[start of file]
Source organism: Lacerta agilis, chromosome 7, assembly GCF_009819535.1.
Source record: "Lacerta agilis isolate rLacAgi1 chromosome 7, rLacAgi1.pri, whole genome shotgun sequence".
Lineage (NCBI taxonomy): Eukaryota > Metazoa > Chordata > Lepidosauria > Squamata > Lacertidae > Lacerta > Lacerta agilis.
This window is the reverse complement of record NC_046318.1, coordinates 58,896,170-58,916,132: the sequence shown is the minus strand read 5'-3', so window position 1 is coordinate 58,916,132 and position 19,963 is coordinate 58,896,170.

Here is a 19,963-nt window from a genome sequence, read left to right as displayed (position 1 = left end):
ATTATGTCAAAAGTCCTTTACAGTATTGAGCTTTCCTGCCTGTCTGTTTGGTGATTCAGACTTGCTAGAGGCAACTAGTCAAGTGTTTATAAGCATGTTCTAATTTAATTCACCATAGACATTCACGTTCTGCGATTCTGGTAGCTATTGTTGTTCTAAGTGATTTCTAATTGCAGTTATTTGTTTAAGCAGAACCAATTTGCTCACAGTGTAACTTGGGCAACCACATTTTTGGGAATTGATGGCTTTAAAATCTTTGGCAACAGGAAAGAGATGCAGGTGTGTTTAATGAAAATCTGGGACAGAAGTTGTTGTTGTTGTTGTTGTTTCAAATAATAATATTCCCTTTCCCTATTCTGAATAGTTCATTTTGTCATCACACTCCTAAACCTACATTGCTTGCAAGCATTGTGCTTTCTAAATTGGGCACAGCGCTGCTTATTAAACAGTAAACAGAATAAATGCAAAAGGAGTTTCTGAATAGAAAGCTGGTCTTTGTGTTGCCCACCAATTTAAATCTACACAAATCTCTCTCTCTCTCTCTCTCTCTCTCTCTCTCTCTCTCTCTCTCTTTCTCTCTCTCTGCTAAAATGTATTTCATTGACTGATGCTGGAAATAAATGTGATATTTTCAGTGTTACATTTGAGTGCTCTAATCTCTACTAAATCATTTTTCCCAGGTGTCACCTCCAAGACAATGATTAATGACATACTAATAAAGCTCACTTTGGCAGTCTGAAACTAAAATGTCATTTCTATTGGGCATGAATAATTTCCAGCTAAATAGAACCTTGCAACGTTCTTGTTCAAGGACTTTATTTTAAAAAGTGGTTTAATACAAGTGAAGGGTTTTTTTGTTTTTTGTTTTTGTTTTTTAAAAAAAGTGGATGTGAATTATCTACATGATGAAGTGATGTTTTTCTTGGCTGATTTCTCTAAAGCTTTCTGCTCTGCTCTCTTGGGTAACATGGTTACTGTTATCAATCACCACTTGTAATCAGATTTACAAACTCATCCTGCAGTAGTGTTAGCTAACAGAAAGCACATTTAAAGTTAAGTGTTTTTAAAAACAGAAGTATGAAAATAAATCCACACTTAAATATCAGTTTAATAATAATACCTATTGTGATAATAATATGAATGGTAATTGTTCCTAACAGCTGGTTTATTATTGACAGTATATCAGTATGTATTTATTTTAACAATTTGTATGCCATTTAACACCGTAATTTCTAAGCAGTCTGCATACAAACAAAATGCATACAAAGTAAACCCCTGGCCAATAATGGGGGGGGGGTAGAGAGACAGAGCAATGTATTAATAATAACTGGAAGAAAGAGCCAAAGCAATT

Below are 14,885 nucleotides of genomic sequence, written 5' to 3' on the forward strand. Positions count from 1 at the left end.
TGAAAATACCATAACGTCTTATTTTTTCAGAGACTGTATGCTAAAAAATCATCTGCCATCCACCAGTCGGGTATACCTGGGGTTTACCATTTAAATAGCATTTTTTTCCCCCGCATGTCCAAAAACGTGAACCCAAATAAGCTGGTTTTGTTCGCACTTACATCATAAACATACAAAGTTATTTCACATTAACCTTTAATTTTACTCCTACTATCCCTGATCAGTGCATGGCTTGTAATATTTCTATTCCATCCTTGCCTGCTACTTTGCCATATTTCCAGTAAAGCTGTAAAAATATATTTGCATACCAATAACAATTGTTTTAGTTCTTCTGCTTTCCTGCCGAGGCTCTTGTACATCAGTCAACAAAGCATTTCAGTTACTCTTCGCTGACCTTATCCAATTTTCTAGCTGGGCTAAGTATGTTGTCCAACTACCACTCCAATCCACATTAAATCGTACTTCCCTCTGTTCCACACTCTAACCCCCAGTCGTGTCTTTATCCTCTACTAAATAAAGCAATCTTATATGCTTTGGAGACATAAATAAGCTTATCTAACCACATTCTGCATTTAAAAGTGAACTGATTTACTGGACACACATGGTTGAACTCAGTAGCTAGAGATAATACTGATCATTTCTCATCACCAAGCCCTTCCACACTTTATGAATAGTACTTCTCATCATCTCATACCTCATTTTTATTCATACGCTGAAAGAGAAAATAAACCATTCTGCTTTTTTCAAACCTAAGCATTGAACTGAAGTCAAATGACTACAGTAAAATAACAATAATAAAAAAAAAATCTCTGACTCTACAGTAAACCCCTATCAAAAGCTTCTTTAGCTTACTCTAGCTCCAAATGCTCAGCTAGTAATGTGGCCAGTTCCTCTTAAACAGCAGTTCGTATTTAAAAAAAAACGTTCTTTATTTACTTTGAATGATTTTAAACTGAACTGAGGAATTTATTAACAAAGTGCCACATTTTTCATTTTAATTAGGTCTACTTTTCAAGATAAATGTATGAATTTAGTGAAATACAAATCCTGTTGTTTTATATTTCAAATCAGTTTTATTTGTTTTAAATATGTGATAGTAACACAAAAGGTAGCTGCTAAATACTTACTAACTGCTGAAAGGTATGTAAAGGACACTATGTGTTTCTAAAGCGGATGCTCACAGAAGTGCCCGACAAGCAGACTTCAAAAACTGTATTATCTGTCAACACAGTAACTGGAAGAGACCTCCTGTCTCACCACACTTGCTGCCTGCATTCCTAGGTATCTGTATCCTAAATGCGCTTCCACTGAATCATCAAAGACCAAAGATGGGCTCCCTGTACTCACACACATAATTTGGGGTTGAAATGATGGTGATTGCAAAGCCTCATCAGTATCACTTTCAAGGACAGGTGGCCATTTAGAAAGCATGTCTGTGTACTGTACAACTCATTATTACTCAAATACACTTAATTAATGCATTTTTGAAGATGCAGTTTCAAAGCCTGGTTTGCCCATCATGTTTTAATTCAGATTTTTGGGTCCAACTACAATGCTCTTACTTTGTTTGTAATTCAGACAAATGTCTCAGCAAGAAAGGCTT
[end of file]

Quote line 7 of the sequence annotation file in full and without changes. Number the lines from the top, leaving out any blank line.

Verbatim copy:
Below are 14,885 nucleotides of genomic sequence, written 5' to 3' on the forward strand. Positions count from 1 at the left end.